We have all heard of naturalists such as Charles Darwin and James Audubon who undertook long and fruitful journeys of discovery. But did you know that many naturalists made their famous discoveries in their own yards? For example, Jean-Henri Fabre spent decades at his home in France on a small plot of hard scrabble where he documented numerous observations of insect behavior that are still read today for their wit as well as their fascinating conclusions about instinct and intelligence. The same opportunities for adventure are available to any of us who have access to any space - however small - where plants can grow.
You might think that by now the millions of human beings who live in our region would have figured out all there is to know about the local flora and fauna, but that is far from the case. Not only are new species being discovered all the time, but there is very little known about many of the ones we do recognize. Why not try your hand at natural science? Unlike Jean-Henri, who mostly had to go it alone, we have the ability to crowd-source our learning process by way of a giant citizen science project called iNaturalist. Who knows, you may be the next to discover a new species!
For most of us, however, the adventure will lie not in rarities but in finally noticing the common plants and animals in our yard which have been there all along. The joy will come not so much from our contributions to science – which are real if we document life on iNaturalist or on any of a number of other citizen science projects – but from witnessing how many more things there are in heaven and earth than were dreamt of in our philosophy.
The main tool needed for this exploration is patience. A small yard may be home to hundreds or thousands of species, but they will not all present themselves at once. Plants of course emerge and develop over the growing season. Animals also emerge at different times, and many remain hidden from view. As you amble around your yard, take a close look at every little moving object. You will find that what you had assumed were identical little specks are in fact many different species going about their business. A camera, even a cell phone camera, can show you the details of pattern and color that your eye cannot register during your brief encounters. There is something irresistibly calming in watching this world at work.
If you have the opportunity to compare your yard to a neighbor’s, you may notice a pattern. Yards that appear lush to the modern eye are sometimes just Potemkin landscapes, ones where humans have labored to exclude nature by substituting ecologically useless (or even harmful) plants for the natives, removing the life-giving detritus, and attacking the remaining residents with chemicals. Even in yards such as those, signs of life will be stirring. But where such chemicals are avoided and where native plants are encouraged, a yard will support a cornucopia of animation, from tiny beetles to nesting songbirds. It is not difficult to create a yard with these happy conditions. To borrow a quote from suffragist Sarah Grimké, writing in 1837, “All I ask of our brethren is, that they will take their feet from off our necks, and permit us to stand upright on that ground which God designed us to occupy.”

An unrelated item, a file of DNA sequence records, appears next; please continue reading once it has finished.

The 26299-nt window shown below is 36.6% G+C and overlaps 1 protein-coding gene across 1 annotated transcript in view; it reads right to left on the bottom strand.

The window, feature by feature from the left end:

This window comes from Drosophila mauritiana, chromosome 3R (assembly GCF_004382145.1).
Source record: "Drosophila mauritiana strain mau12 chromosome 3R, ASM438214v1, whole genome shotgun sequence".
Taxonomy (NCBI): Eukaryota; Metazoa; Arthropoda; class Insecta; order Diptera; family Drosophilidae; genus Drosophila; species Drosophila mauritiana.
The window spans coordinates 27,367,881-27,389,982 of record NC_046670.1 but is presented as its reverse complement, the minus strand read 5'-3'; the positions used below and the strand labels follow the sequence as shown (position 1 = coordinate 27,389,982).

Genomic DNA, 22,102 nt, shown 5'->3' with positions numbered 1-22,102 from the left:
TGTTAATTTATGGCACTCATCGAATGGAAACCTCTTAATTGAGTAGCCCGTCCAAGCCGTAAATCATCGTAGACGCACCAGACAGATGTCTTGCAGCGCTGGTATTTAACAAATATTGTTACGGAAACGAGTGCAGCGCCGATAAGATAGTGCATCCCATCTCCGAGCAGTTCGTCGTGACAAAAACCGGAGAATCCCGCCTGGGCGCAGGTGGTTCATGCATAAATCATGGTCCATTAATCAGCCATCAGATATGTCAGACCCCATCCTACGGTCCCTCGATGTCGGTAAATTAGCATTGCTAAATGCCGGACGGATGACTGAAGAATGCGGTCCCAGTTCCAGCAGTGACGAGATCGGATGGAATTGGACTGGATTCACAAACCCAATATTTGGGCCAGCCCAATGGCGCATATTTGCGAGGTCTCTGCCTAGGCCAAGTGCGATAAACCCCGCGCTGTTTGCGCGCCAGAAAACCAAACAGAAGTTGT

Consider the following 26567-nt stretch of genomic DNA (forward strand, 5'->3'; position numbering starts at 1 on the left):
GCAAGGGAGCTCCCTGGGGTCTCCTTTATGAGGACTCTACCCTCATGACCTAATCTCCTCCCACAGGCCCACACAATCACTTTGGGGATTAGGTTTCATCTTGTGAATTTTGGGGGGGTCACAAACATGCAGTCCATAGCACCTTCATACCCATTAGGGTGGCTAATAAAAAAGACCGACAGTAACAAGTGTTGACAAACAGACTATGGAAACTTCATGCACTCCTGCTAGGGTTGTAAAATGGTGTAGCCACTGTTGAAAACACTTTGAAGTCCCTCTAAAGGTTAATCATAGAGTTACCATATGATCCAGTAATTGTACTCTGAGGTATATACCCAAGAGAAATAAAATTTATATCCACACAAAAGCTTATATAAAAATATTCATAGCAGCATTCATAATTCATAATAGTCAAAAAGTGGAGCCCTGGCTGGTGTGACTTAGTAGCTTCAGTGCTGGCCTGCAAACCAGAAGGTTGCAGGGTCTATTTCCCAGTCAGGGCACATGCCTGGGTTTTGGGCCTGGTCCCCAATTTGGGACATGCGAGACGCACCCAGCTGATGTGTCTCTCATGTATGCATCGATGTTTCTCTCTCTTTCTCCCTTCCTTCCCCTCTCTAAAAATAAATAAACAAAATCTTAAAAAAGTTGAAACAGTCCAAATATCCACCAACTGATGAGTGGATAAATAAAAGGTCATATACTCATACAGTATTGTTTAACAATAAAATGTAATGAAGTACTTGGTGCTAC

Between April 24 and 27, people all over the world are coming together to document life on Earth. These are the four days of the annual City Nature Challenge, which in previous years has included a friendly competition between metropolitan areas but this year is simply a celebration of life and unity. We can contribute to the festivities by snapping photos of any wild plants or animals and uploading them to iNaturalist. How many native plants can you spot in your neighborhood? How many bees, birds and other critters can you spot taking advantage of them? Once you have caught the nature bug and find yourself longing for more, you can learn how to add those native plants that support the life on your property by visiting www.plantnovanatives.org. Garden centers – including several that specialize in native plants – are open and ready to help you choose the best ones for your situation.
The education we can soak in from the ecosystem of our yards goes far beyond a science lesson. We may observe that the natural world is at least as much about cooperation and accommodation as it is about tooth and claw. To recognize our fellow beings as individuals, each with the same claim on life as our own; to witness the interdependence of us all in our unfathomable complexity; to start to see our place in the universe – all these experiences wash away our tension and plant in us the seeds of compassion. It goes without saying that children and grown-ups alike can benefit from these lessons.